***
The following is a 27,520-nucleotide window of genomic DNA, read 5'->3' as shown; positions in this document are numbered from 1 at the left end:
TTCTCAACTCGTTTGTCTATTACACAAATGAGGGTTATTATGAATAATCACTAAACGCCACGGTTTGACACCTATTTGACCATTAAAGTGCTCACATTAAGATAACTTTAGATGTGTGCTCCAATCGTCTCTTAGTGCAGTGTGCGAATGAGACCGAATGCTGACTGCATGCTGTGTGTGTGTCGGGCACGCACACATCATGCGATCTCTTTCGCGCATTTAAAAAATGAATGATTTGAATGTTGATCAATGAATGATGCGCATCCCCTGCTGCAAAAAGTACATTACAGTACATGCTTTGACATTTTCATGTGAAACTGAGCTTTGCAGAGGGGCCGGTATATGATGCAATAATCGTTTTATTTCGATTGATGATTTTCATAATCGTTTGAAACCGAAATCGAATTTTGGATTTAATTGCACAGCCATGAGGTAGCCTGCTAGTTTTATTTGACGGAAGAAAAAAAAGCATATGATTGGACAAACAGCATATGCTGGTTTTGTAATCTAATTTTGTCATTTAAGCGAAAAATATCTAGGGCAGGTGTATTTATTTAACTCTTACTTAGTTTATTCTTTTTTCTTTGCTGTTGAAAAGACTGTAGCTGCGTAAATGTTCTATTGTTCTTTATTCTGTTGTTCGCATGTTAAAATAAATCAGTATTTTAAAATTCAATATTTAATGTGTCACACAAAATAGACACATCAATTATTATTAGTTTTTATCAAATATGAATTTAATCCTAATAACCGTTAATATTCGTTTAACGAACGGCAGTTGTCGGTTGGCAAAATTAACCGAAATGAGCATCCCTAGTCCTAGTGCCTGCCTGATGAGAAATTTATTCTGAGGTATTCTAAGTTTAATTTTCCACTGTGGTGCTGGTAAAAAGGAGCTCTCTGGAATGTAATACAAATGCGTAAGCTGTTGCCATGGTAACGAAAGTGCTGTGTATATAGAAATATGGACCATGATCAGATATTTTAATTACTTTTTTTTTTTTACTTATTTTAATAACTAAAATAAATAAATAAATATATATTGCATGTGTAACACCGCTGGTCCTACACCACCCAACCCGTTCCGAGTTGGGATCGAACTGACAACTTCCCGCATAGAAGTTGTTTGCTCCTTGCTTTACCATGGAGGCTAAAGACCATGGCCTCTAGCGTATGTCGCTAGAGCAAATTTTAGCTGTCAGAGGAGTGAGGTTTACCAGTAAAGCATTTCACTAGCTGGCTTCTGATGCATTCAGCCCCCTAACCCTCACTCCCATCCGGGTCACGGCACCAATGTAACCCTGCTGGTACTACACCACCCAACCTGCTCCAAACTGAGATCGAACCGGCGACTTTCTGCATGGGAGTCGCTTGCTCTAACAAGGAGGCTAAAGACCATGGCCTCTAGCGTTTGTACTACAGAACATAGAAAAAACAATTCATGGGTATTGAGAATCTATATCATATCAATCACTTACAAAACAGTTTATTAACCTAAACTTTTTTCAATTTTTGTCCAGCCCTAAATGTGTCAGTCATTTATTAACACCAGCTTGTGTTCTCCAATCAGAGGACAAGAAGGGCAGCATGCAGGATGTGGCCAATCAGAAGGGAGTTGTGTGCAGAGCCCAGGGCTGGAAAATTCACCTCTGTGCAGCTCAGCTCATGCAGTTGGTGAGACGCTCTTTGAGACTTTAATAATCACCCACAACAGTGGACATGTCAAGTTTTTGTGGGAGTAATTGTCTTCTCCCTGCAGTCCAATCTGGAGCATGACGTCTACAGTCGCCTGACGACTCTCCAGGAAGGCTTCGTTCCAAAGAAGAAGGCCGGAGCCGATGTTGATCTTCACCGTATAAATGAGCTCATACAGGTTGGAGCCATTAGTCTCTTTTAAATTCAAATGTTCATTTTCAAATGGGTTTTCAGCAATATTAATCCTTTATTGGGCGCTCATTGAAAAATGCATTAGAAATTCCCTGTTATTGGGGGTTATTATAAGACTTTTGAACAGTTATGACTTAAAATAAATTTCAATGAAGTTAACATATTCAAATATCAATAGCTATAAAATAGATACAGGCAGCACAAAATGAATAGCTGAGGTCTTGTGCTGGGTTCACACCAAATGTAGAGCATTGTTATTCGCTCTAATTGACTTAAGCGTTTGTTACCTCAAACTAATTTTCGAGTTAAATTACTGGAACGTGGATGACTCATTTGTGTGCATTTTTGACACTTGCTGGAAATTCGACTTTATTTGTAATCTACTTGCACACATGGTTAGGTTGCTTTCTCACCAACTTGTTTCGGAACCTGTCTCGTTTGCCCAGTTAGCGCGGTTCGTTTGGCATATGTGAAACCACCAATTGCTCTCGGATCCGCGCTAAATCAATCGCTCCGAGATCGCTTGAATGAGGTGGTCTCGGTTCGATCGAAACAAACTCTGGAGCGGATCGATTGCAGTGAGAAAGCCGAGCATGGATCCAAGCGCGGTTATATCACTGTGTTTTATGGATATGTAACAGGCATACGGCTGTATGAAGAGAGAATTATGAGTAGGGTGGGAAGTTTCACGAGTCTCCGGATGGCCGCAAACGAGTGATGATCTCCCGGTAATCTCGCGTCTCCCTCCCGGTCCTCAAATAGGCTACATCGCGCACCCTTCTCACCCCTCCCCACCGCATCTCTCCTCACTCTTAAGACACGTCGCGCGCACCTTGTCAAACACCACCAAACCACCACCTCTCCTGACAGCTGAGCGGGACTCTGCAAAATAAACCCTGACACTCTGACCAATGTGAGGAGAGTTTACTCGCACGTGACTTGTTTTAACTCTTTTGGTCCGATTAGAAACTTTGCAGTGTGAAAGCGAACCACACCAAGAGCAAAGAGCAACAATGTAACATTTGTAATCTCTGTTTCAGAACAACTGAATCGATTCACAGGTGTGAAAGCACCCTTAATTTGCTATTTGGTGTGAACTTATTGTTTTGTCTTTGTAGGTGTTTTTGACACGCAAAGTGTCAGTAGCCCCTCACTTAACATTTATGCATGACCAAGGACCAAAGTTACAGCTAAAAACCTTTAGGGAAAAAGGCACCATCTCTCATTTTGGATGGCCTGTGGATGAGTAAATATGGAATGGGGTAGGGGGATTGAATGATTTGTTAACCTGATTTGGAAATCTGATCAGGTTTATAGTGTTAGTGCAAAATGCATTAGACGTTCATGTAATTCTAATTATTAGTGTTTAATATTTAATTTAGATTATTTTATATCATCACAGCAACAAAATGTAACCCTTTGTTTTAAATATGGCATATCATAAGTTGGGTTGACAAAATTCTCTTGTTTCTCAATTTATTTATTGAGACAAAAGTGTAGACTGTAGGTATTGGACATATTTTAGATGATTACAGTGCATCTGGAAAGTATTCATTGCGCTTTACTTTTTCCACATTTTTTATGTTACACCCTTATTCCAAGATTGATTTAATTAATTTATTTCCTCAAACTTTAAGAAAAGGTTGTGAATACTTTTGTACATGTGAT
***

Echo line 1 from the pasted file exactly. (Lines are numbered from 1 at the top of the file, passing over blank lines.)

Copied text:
The following is a 27,520-nucleotide window of genomic DNA, read 5'->3' as shown; positions in this document are numbered from 1 at the left end: